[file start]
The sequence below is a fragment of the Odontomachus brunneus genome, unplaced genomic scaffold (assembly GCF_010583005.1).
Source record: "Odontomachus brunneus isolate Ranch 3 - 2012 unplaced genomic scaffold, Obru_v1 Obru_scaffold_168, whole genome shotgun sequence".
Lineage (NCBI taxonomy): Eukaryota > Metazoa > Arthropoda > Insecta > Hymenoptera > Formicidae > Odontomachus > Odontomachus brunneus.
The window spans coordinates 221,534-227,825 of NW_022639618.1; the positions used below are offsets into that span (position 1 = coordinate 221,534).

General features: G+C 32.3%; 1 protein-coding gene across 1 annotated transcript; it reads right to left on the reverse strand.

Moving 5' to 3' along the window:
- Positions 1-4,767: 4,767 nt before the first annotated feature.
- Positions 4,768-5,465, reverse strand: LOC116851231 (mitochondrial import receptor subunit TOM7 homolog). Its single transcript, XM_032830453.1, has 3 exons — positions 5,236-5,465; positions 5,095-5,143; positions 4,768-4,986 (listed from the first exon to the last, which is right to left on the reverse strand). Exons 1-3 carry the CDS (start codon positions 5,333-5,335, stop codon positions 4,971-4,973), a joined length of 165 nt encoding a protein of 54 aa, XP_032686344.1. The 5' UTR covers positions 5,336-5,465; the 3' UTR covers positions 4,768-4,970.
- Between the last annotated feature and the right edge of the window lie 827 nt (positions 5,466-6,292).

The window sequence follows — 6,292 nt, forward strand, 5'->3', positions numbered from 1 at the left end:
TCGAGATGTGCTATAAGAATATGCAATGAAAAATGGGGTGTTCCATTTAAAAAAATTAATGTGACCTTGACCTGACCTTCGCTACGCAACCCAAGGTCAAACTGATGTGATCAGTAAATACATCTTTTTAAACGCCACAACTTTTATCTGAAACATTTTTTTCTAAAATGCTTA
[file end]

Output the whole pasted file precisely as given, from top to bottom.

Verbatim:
The sequence below is a fragment of the Odontomachus brunneus genome, unplaced genomic scaffold (assembly GCF_010583005.1).
Source record: "Odontomachus brunneus isolate Ranch 3 - 2012 unplaced genomic scaffold, Obru_v1 Obru_scaffold_168, whole genome shotgun sequence".
Lineage (NCBI taxonomy): Eukaryota > Metazoa > Arthropoda > Insecta > Hymenoptera > Formicidae > Odontomachus > Odontomachus brunneus.
The window spans coordinates 221,534-227,825 of NW_022639618.1; the positions used below are offsets into that span (position 1 = coordinate 221,534).

General features: G+C 32.3%; 1 protein-coding gene across 1 annotated transcript; it reads right to left on the reverse strand.

Moving 5' to 3' along the window:
- Positions 1-4,767: 4,767 nt before the first annotated feature.
- Positions 4,768-5,465, reverse strand: LOC116851231 (mitochondrial import receptor subunit TOM7 homolog). Its single transcript, XM_032830453.1, has 3 exons — positions 5,236-5,465; positions 5,095-5,143; positions 4,768-4,986 (listed from the first exon to the last, which is right to left on the reverse strand). Exons 1-3 carry the CDS (start codon positions 5,333-5,335, stop codon positions 4,971-4,973), a joined length of 165 nt encoding a protein of 54 aa, XP_032686344.1. The 5' UTR covers positions 5,336-5,465; the 3' UTR covers positions 4,768-4,970.
- Between the last annotated feature and the right edge of the window lie 827 nt (positions 5,466-6,292).

The window sequence follows — 6,292 nt, forward strand, 5'->3', positions numbered from 1 at the left end:
TCGAGATGTGCTATAAGAATATGCAATGAAAAATGGGGTGTTCCATTTAAAAAAATTAATGTGACCTTGACCTGACCTTCGCTACGCAACCCAAGGTCAAACTGATGTGATCAGTAAATACATCTTTTTAAACGCCACAACTTTTATCTGAAACATTTTTTTCTAAAATGCTTA